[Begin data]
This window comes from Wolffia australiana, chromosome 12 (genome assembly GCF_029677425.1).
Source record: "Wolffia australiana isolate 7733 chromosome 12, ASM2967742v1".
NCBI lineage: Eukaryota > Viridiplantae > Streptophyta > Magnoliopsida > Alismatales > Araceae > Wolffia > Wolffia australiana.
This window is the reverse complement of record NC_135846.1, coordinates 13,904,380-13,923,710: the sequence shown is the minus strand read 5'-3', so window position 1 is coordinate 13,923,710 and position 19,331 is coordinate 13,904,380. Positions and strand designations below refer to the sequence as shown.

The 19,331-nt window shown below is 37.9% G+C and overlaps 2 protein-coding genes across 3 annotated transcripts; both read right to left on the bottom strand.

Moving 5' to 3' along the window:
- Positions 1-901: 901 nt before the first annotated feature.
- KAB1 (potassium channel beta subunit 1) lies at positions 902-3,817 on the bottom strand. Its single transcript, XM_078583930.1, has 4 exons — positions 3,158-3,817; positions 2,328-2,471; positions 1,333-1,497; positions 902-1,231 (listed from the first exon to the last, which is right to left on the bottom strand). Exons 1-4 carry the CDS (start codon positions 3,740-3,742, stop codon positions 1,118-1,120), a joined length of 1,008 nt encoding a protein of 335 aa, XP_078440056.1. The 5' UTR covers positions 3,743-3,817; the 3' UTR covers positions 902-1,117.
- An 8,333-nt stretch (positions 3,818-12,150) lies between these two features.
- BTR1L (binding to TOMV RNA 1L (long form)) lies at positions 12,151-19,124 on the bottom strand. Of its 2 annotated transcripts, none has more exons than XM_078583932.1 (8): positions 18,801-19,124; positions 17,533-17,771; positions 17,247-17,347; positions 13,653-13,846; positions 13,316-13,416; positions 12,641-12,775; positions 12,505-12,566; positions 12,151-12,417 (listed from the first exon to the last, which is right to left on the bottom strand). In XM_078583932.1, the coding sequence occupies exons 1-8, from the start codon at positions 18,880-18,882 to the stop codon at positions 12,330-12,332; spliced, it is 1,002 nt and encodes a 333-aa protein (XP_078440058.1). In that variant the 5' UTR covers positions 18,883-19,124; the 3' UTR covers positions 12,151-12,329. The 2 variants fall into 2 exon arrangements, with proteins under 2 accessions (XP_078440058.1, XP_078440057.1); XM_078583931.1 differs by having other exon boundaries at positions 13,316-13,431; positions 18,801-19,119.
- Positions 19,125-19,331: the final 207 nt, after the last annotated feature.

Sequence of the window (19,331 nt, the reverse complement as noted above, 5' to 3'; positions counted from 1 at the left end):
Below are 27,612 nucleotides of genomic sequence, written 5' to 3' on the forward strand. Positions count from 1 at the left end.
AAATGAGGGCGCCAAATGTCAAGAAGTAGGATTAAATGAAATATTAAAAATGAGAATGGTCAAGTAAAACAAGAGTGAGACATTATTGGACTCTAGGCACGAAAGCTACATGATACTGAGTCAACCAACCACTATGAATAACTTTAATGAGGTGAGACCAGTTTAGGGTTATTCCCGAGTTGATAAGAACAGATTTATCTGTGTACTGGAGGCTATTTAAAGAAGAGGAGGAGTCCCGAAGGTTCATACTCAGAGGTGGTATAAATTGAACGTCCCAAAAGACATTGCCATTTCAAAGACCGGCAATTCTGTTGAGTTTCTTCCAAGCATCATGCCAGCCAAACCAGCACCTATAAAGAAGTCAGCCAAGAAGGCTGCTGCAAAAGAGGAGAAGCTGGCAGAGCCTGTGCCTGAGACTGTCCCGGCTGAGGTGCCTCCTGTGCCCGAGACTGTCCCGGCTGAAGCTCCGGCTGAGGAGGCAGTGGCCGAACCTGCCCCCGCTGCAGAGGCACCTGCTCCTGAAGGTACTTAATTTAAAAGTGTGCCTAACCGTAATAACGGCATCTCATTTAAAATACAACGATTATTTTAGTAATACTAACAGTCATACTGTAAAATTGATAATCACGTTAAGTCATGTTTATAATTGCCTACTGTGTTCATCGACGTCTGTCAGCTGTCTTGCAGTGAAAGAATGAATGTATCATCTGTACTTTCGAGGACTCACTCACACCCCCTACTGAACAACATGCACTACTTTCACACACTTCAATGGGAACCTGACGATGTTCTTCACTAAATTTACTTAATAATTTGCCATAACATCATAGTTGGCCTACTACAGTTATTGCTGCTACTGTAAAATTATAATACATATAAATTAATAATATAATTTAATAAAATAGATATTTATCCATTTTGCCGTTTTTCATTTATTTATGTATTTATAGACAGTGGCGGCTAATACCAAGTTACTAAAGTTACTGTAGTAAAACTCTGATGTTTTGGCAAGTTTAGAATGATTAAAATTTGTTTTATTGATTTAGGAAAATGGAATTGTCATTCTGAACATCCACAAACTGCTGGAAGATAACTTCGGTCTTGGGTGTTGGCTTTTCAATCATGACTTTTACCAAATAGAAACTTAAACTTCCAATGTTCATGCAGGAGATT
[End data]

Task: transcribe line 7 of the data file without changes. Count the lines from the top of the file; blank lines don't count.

- Positions 1-901: 901 nt before the first annotated feature.